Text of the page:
JOURNAL ARTICLE
REVIEW

Lack of Survival Benefit Found With Use of Intraaortic Balloon Pump in Extracorporeal Membrane Oxygenation: A Pooled Experience of 1517 Patients

Richard Cheng, Rory Hachamovitch, Raj Makkar, Danny Ramzy, Jaime D Moriguchi, Francisco A Arabia, Fardad Esmailian, Babak Azarbal
Journal of Invasive Cardiology 2015, 27 (10): 453-8
26208379

OBJECTIVE: Intraaortic balloon pumps (IABPs) are frequently used as an adjunctive device to extracorporeal membrane oxygenation (ECMO) and are routinely placed at the initiation of ECMO at many institutions. Evidence for the additive benefit of IABP therapy is limited and conflicting in part due to small sample sizes. In the absence of large randomized trials, a meta-analysis would best elucidate potential benefit.

METHODS: A systematic PubMed/Medline search was performed. Studies reporting on survival to hospital discharge for cardiogenic shock and cardiac arrest requiring ECMO with an IABP subgroup were included. Concomitant IABP was compared with patients on ECMO alone. Secondary analyses included acute myocardial infarction (AMI) and postcardiotomy cardiogenic shock (PCS) subgroups, as well as timing of IABP insertion.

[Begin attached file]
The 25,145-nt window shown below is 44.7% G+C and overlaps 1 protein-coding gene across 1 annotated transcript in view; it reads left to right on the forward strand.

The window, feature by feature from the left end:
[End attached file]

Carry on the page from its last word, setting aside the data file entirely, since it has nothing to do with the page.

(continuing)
RESULTS: Sixteen studies were included in the main analysis, encompassing 1517 patients. The cumulative survival rate for patients on ECMO was 256/683 (37.5%) compared with 294/834 (35.3%) for patients with adjunctive IABP. Concomitant IABP was not associated with improved survival (risk ratio [RR], 1.143; 95% confidence interval [CI], 0.973-1.343; P=.10). IABP was not associated with improved survival in AMI patients (RR, 1.120; 95% CI, 0.772-1.624; P=.55), PCS (RR, 1.121; 95% CI, 0.826-1.520; P=.46) when placed prior to ECMO initiation (RR, 0.948; 95% CI, 0.718-1.252; P=.71), or when routinely inserted (RR, 1.102; 95% CI, 0.806-1.506; P=.54).

CONCLUSION: Based on this observational analysis, the concomitant use of IABP with ECMO did not appear associated with a dramatic change in survival outcomes. The routine insertion of concomitant IABP with ECMO is not supported by our findings.

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